The major problem with this machine is heat, and on that note I’d love to meet the absolute spanner who thought it was a good idea to put a PSU directly above in near contact to the Intel 82801IDO Southbridge heatsink! It gets to temperatures in the region of 92oC hot and it cannot dissipate the heat properly because there’s no airflow over that area, and to top it all off the PSU is generating a generous amount of heat as well. In addition; the HDD is right on top of the RAM (Also generating a good amount of heat). The Power distribution of the system seems precarious at best. 

The thermal paste was god awful and was causing several Thermal Cutoffs (Where the machine would outright shut down to protect the CPU), not allowing me to do an accurate test of the CPU temp before thermal pasting. But in fairness most OEM’s have poor quality thermal pastes. I replaced it with my standard Arctic Silver 5, but under the current configuration it’s temperature is erratic under load:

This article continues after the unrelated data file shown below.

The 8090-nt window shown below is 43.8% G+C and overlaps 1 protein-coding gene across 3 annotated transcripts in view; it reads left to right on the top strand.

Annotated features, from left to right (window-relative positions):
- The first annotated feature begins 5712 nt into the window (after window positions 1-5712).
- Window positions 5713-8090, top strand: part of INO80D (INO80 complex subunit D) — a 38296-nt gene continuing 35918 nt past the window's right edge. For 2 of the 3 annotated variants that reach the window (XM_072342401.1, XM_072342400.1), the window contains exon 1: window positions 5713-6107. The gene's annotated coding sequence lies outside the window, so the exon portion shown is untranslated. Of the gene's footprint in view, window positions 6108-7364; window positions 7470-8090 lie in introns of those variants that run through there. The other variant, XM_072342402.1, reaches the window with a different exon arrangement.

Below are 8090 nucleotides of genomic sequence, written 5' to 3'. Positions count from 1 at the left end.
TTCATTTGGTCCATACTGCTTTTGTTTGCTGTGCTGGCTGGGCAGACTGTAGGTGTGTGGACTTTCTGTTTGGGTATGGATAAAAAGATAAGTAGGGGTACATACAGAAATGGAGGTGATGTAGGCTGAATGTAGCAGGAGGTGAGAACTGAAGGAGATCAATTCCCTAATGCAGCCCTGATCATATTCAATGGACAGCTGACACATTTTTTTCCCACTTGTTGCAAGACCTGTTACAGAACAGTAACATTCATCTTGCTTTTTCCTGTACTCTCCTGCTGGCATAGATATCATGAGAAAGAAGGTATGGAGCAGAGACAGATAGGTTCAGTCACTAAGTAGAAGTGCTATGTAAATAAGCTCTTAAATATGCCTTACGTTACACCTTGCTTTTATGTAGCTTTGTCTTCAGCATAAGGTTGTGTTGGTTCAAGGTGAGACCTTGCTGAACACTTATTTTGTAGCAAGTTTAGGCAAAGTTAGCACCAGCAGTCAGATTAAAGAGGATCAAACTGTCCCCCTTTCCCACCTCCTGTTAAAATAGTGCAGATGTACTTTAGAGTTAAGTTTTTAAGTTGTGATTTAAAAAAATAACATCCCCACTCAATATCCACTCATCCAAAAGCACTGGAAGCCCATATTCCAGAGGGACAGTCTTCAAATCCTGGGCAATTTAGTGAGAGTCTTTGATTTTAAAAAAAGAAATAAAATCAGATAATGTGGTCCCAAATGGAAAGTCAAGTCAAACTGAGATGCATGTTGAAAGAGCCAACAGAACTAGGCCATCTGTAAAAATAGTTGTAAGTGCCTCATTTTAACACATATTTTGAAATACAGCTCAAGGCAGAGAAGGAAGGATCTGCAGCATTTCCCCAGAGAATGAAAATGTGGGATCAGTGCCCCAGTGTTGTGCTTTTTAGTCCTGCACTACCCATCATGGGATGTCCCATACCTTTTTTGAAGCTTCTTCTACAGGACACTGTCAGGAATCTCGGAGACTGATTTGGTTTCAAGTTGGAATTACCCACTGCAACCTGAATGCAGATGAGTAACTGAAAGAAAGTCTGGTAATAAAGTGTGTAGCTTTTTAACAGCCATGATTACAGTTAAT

large_321.pngBut at least it’s not cutting off outright. 

This is this machine’s biggest enemy, and I think I might know of a few solutions to help with it. The CPU fan seems to be an intake, where as the PSU fan and the one opposite are output fans. 

Picture I took whilst I was dismantling it to replace the Thermal Paste:


After stabilising the machine, I did some cable management and tied it up. I did try replacing the HDD with a higher capacity one, however I had lots of errors happen when I did that, such as “Memory_Management”, and so on until the computer just outright failed to detect any other hard drive other than the 80GB one. You’d hear it power up, and then it’d power it down repeatedly - and this was with a good hard drive (Because I use it in the HP AiO now and it’s absolutely fine) This is why I suggest that the power distribution is precarious… Perhaps and SSD will do fine in this system - were it not for the heat issues I’m finding. I do not like subjecting SSD’s to more than 35oC of heat, certainly no more than 45oC if I can help it. 

That said. Despite the system running much hotter than I’d personally care for, it does run now, and I’ve not had a problem with it. But perhaps I will run it in the winter when I don’t want to use the heater in the house. 

I believe this motherboard could be translated to a different case and utilised to its fullest extent. With a decent cooler on the CPU there is plenty of upgradability here; especially with those SATA ports (Red one is designed for External SATA).